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Just sticking this astonishing GOES snapshot from the NOAA in here. If there were anymore in the Atlantic we'd have to start to dob them in for breaking "the rule of six"!  

Moving across to the Indian Ocean and a worrying disturbance has formed over the Bay of Bengal. With SSTs much above the average at 31C and low wind shear I fear this will be a bad one. The hot SSTs a

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If you remember 'Hector' the palm tree that got a direct hit from Irma back in 2017, I'm sure it will be looking forward to a season as good (or bad from a victims point of view) as that year.

Truth said though, with COVID 19 doing the rounds, severe weather disasters would certainly be an unthinkably bad outcome. 

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I think this year will be studied extensively to see how much a reduction in pollution etc impacts hurricane formation.

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4 hours ago, Lauren said:

I think this year will be studied extensively to see how much a reduction in pollution etc impacts hurricane formation.

seeing as folk are talking about a 75% chance of seeing a global record warm year there may be plenty of energy waiting in the oceans/atmosphere?

The move toward rapid forming ,high cat number, extreme stalled rainfall totals it may be quite a horrid year for those around the Atlantic basin?

Again I'll be keeping an eye of early recurve Cape Verde's and how close to the Med. they get before weakening. IIRC 05' saw 3 such beasts and this season promises to be as active as that year and, to me, the more that form early the more chance of the early recure occurring (IMHO)

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Suspect that the JJA period could be a little slow but that the SON period could be above average.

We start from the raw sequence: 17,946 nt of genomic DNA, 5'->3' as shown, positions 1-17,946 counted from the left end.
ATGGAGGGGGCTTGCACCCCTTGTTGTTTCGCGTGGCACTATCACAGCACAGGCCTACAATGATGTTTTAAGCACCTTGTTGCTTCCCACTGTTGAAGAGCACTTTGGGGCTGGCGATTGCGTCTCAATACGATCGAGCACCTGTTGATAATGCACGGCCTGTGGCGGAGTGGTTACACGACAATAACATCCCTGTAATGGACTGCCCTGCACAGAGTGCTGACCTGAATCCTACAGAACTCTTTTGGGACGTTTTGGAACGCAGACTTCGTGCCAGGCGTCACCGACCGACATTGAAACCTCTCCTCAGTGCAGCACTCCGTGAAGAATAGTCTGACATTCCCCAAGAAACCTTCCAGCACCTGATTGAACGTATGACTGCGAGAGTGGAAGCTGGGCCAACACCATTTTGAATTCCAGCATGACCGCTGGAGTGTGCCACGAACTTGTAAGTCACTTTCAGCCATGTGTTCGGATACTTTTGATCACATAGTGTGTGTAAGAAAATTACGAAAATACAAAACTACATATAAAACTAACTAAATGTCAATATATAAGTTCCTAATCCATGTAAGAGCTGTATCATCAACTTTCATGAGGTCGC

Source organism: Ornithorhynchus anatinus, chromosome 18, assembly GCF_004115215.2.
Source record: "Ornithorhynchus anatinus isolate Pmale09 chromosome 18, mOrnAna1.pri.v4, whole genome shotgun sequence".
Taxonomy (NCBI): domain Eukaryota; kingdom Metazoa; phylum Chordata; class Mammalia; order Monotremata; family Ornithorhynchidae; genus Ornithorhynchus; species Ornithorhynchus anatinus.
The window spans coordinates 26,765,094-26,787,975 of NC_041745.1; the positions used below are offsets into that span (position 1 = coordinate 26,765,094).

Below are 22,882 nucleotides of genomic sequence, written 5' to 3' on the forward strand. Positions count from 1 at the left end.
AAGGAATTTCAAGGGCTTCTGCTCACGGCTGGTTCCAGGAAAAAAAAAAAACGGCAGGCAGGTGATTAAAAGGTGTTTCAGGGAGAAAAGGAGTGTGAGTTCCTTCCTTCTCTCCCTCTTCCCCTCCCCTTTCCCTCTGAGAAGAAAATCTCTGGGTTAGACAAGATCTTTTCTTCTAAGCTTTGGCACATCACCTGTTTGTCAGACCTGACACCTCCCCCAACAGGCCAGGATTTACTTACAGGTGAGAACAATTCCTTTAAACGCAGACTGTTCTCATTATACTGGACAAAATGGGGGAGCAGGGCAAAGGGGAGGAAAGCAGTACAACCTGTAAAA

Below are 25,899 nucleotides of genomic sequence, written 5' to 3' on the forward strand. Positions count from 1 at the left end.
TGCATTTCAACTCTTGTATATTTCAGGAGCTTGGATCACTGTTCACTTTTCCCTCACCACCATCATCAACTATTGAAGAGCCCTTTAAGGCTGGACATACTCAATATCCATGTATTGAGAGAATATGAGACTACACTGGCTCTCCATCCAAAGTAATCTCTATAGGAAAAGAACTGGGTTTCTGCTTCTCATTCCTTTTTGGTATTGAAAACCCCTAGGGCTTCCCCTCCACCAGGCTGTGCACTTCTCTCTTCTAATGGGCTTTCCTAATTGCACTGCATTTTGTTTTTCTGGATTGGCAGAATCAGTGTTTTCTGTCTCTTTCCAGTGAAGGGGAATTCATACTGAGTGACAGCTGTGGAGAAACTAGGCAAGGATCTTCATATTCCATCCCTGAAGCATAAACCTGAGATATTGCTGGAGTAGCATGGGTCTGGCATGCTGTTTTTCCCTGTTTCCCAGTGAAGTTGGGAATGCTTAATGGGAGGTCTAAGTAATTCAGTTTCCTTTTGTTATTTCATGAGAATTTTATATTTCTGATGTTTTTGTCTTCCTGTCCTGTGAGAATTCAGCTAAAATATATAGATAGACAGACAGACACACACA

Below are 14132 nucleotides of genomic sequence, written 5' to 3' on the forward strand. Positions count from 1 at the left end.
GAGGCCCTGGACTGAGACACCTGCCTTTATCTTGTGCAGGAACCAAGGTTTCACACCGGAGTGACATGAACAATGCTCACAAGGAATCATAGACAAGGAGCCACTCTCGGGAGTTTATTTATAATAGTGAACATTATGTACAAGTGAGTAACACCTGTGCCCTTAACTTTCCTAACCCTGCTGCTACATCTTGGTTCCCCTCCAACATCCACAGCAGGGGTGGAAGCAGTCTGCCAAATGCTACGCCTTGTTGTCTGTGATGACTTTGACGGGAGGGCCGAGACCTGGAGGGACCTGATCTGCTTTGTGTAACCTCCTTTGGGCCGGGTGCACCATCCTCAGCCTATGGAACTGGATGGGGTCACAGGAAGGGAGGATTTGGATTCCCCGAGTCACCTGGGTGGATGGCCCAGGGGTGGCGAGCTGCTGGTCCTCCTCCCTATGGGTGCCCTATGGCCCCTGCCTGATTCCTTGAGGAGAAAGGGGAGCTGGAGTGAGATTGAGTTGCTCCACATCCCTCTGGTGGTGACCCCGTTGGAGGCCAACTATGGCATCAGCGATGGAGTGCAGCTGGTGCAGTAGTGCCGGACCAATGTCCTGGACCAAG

As seen during April we can still get a fair MJO wave inducing convection over the Pacific and until we get rid of the surface warmth (though sub-surface cold is fairly hefty) we might see a sluggish atmospheric connection before we go neutral-negative/weak Nina.

-QBO and solar activity should be supportive.

My main concern would be the potential -PDO signal which according to come evidence contributed to those seasons we got a lot of low quality storms.

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I definitely think this Atlantic Hurricane season is looking like a bad one. Tropical Atlantic SSTs are very warm and there is a very strong correlation with Accumulated Cyclone Energy when taking out the ENSO influence. Provided there is no El Nino this year I think a hyperactive hurricane season is looming. I think it could be up there with the worst. Only other potential hinderance is Saharan dust.

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The CFSv2 is keen to get rid of the residual positive enso values very fast and turning negative for the start of summer. It looks a bit too fast as current values are at about +0.6 but it shows the direction of travel.

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Yes, a  clear downward trend in the SSTs lately. Makes me think that the cfsv2 has the right idea about this summer. Very interesting to say the least! 

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There was an early start to the season last year when a tropical storm (was it Andrea?) formed in May in the Atlantic. However after that it went quiet until late summer. It will be interesting to see if this season manages to have more activity in the early summer than last year, given the favourable enso conditions and the warmer SSTs in the Atlantic and GOM.

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4 hours ago, karyo said:

There was an early start to the season last year when a tropical storm (was it Andrea?) formed in May in the Atlantic. However after that it went quiet until late summer. It will be interesting to see if this season manages to have more activity in the early summer than last year, given the favourable enso conditions and the warmer SSTs in the Atlantic and GOM.

The above Orange area is now red on the latest update with 70% chance of development in the next 5 days.

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5 hours ago, Jo Farrow said:

Can you define "fish-spinner" in relation to tropical storms?

It's a storm which doesn't affect land. 

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1 minute ago, AderynCoch said:

It's a storm which doesn't affect land. 

inferring that it is well out at sea and not going to bother anyone, probably for most of it's life or just at this time?

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The former. Of course the forecast can change and a system previously thought to be staying well away from land can sometimes end up approaching.

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